The Jobs Report No One Expected
Economists had expected payrolls to rise by barely half that.
CNBC's Jeff Cox reports:
The unemployment rate ticked higher to 4 percent, a level where it had last been in June, a likely effect of the shutdown, according to the department. However, officials said federal workers generally were counted as employed during the period because they received pay during the survey week of Jan. 12. On balance, federal government employment actually rose by 1,000.
Economists surveyed by Dow Jones had expected payrolls to rise by 170,000 and the unemployment rate to hold steady at 3.9 percent.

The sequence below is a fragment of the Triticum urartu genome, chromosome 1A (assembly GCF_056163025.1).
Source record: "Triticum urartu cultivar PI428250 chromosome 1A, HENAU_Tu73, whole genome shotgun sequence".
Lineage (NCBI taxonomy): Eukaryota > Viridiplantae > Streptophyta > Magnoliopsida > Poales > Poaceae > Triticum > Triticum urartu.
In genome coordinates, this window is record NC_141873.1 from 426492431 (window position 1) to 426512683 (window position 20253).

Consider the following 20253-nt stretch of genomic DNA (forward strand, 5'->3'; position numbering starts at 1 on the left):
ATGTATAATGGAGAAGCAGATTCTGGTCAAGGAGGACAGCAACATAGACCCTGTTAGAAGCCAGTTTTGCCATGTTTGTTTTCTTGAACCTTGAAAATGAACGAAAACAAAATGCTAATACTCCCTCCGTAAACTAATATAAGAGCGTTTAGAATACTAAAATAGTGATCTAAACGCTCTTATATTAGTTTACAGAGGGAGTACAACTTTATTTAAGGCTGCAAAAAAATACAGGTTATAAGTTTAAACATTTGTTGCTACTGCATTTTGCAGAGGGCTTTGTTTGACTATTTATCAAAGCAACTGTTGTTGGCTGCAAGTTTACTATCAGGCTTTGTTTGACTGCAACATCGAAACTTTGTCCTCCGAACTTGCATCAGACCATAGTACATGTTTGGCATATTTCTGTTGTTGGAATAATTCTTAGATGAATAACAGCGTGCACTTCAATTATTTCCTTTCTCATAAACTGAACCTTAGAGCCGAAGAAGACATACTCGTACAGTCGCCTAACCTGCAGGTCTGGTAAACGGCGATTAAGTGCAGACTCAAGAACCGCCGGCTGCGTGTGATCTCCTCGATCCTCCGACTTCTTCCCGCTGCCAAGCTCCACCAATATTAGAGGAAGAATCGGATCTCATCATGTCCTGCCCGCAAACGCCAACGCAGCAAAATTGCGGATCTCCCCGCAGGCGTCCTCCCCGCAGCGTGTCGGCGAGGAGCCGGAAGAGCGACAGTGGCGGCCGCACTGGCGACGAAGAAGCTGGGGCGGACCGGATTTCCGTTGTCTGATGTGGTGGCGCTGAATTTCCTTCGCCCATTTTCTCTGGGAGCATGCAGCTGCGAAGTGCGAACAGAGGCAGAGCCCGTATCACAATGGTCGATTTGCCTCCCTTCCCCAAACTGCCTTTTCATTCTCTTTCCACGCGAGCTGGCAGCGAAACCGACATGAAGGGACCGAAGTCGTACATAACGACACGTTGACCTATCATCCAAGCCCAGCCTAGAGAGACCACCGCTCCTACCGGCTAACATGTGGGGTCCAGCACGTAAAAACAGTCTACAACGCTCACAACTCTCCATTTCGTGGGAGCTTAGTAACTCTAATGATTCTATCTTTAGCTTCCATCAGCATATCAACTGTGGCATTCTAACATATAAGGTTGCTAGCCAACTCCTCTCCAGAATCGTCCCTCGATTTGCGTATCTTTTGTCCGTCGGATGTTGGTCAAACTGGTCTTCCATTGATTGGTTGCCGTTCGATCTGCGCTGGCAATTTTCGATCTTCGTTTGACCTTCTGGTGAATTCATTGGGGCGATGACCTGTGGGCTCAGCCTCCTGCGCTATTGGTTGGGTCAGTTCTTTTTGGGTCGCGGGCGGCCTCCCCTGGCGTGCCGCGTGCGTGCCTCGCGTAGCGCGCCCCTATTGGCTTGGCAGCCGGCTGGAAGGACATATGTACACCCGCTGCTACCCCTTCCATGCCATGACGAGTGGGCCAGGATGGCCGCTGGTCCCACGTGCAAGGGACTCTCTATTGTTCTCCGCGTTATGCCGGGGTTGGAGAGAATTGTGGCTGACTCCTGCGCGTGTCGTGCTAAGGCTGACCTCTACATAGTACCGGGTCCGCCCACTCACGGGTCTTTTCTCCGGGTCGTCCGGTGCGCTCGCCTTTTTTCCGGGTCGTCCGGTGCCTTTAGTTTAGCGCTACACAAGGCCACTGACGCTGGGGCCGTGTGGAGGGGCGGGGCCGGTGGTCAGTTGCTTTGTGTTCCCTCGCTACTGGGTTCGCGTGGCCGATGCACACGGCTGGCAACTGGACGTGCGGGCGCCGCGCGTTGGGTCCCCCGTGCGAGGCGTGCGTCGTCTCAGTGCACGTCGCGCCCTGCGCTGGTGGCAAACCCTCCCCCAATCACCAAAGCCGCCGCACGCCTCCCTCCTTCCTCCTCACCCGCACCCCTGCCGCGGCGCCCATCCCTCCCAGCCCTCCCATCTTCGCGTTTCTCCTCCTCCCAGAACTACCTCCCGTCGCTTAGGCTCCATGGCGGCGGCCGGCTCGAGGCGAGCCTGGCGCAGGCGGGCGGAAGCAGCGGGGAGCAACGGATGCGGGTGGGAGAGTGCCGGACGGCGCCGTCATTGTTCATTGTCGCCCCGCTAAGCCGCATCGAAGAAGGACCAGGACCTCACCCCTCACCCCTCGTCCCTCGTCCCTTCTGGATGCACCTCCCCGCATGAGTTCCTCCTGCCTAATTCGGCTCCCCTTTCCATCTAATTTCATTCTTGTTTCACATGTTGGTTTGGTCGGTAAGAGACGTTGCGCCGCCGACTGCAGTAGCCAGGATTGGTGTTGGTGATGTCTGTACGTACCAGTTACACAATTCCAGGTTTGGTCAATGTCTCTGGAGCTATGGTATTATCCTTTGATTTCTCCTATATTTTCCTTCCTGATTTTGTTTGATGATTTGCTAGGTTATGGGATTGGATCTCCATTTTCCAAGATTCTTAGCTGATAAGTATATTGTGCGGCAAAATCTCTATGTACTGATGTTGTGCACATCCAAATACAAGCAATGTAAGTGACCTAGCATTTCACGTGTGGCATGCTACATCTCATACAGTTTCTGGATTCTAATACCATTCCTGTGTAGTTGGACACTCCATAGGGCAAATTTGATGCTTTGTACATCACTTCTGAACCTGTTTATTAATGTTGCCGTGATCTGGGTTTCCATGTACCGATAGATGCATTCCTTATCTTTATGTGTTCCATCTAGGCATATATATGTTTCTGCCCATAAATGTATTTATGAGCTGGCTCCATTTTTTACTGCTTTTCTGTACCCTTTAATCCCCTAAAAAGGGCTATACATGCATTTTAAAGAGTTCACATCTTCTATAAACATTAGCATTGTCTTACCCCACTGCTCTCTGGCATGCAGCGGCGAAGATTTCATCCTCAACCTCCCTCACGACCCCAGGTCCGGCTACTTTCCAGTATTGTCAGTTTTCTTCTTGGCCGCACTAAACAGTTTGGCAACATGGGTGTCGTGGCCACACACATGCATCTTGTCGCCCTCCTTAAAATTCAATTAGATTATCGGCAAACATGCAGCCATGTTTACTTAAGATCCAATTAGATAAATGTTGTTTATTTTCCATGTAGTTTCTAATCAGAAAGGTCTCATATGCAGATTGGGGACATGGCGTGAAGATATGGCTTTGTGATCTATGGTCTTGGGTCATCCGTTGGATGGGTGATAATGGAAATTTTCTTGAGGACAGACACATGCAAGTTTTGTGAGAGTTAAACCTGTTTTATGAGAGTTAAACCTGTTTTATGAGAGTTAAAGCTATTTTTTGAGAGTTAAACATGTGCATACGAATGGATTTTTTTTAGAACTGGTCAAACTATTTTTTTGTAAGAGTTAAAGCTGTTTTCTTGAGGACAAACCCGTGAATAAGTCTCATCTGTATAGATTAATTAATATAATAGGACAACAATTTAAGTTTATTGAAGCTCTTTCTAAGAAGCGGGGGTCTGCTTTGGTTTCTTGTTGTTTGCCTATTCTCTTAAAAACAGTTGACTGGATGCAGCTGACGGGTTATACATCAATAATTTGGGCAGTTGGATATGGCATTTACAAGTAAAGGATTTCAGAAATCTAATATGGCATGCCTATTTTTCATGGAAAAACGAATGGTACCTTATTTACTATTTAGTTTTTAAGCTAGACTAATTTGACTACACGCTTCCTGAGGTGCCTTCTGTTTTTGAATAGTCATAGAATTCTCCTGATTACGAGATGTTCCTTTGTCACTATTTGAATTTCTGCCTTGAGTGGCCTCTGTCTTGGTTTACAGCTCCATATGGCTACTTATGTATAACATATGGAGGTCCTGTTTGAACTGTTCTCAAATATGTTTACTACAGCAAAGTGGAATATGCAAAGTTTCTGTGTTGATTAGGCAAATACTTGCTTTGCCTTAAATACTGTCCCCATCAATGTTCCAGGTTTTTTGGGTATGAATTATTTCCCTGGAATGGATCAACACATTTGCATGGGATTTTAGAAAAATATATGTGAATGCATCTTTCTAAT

In all, it was a powerful performance at a time when economists increasingly have said they expect growth to slow in 2019. January marked 100 months in a row of positive job creation, by far the longest streak on record.
Stock futures and Treasury yields jumped in response to the better-than-expected report.
The average monthly gain for 2018 was a robust 223,000.